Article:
By late 1989, the gun banners in CA decided to ban both the TEC-9 and TEC-22 by name in the state's Roberti-Roos Assault Weapons Ban. Garcia got around it pretty easily: he just changed both of the guns' names. The TEC-9 became the TEC-DC9. Although you'll find some folks that say this was to "screw over" Washington, DC, it actually stands for "Designated California." The TEC-22 Scorpion became the TEC-22T Scorpion, with the "T" symbolizing a redesign that involved a threaded barrel. Intratec also introduced a nickel-finished TEC-22 called the TEC-22N that year, but the gun sold very poorly. In 1990, it was replaced with the TEC-22S/S, a stainless steel variant. 1990 Also saw the introduction of the TEC-Kote finish, an improved stainless steel finish that was primarily meant to keep the guns looking new after you'd run a ton of gun cleaner over them. The TEC-DC9 Kote, TEC-DC9M Kote, and TEC-22 Kote were the names of the three new guns. Unfortunately, Intratec also decided to include a list of just what TEC Kote could prevent in terms of rust and corrosion. On that list, which makes sense to gun collectors such as us, was "sweat stains." But some reporter decided to ask Intratec if that meant their guns were resistant to fingerprints. "Yes, because there's no rust now when you..." but the "yes" was all the media needed to start saying Intratec's guns were fingerprint-proof and thus being sold to criminals.
1990 also saw yet another diversification. Renowned Israeli pistol shooter Nehemia Sirkis designed the Intratec CAT-9, which sort of looks like an deformed Glock for lack of a better description. It's actually a fine design, but because Intratec was willing to put so little money into quality control, the guns suffered mightily. In 1995 and 1996, respectively, the CAT-45 and CAT-380 were added to the company's production line. I once spoke with a dealer about the CAT-45. "If Intratec gave a damn about quality control, you'd see tons of these and not Hi-Points as someone's first carry piece," he said, turning the gun over in his hand.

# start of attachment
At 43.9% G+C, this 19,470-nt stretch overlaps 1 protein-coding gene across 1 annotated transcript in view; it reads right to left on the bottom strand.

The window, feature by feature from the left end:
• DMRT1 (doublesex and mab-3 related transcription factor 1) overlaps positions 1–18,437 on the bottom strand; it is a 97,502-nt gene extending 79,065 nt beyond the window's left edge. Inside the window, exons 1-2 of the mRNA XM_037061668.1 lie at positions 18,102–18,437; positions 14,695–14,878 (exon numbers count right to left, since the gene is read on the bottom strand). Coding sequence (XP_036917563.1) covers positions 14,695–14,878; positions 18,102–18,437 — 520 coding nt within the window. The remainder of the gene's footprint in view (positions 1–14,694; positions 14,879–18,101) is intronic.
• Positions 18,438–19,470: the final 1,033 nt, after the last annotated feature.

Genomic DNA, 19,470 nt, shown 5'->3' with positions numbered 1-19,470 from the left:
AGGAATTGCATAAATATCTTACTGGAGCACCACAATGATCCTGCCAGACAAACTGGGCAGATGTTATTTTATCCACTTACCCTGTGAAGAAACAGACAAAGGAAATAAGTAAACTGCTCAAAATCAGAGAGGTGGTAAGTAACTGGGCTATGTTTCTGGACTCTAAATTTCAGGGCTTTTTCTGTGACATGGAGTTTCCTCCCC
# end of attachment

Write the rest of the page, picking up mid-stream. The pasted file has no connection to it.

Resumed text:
In either 1991 or 1992, Intratec made the only physical design change from the TEC-9 to the TEC-DC9 (as in, the standard one as well as the TEC-DC9S/S and TEC-DC9 Kote): they replaced the gun's dual sling swivels with a one-point sling bracket that attached between the upper receiver and the lower receiver. Intratec also introduced the Protec-22 and Protec-25 in 1991, which were two really low-quality pocket pistols. Although the Protec-25 was discontinued in 1994, it was reintroduced in 1995 after the Assault Weapons Ban was passed to help keep the company afloat.
Of course, then we had the Assault Weapons Ban in 1994, which banned the TEC-DC9 and TEC-22 by name. Intratec almost feel apart, but reintroduced the guns in early 1997. The TEC-DC9 was technically eliminated. But the smaller TEC-DC9M was only an "assault weapon" because it had a threaded barrel. Intratec did the obvious: produce the pistol without a threaded barrel as well as the TEC-DC9's one-point sling bracket.